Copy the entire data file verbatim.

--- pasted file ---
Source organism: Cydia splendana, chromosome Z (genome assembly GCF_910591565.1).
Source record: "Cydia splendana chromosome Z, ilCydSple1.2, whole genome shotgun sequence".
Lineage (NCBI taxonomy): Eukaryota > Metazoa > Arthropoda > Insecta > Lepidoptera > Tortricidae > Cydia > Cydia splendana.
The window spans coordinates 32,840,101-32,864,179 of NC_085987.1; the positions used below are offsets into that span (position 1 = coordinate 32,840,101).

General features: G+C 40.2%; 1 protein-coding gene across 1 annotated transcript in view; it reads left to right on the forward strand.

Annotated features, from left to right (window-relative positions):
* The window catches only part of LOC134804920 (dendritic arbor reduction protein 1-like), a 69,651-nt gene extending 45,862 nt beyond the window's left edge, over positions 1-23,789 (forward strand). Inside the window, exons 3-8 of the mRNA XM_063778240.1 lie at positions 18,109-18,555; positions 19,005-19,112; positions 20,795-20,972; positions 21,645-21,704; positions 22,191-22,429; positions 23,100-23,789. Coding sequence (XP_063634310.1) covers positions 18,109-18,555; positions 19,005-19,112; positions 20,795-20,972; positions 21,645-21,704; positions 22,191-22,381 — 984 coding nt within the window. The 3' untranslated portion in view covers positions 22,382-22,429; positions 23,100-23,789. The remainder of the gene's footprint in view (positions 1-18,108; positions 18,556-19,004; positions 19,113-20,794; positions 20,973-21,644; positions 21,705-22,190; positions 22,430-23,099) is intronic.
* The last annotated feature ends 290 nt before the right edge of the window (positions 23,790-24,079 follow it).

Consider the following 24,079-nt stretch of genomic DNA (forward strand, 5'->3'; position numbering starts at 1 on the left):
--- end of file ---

Source organism: Cydia splendana, chromosome Z (genome assembly GCF_910591565.1).
Source record: "Cydia splendana chromosome Z, ilCydSple1.2, whole genome shotgun sequence".
Lineage (NCBI taxonomy): Eukaryota > Metazoa > Arthropoda > Insecta > Lepidoptera > Tortricidae > Cydia > Cydia splendana.
The window spans coordinates 32,840,101-32,864,179 of NC_085987.1; the positions used below are offsets into that span (position 1 = coordinate 32,840,101).

General features: G+C 40.2%; 1 protein-coding gene across 1 annotated transcript in view; it reads left to right on the forward strand.

Annotated features, from left to right (window-relative positions):
* The window catches only part of LOC134804920 (dendritic arbor reduction protein 1-like), a 69,651-nt gene extending 45,862 nt beyond the window's left edge, over positions 1-23,789 (forward strand). Inside the window, exons 3-8 of the mRNA XM_063778240.1 lie at positions 18,109-18,555; positions 19,005-19,112; positions 20,795-20,972; positions 21,645-21,704; positions 22,191-22,429; positions 23,100-23,789. Coding sequence (XP_063634310.1) covers positions 18,109-18,555; positions 19,005-19,112; positions 20,795-20,972; positions 21,645-21,704; positions 22,191-22,381 — 984 coding nt within the window. The 3' untranslated portion in view covers positions 22,382-22,429; positions 23,100-23,789. The remainder of the gene's footprint in view (positions 1-18,108; positions 18,556-19,004; positions 19,113-20,794; positions 20,973-21,644; positions 21,705-22,190; positions 22,430-23,099) is intronic.
* The last annotated feature ends 290 nt before the right edge of the window (positions 23,790-24,079 follow it).

Consider the following 24,079-nt stretch of genomic DNA (forward strand, 5'->3'; position numbering starts at 1 on the left):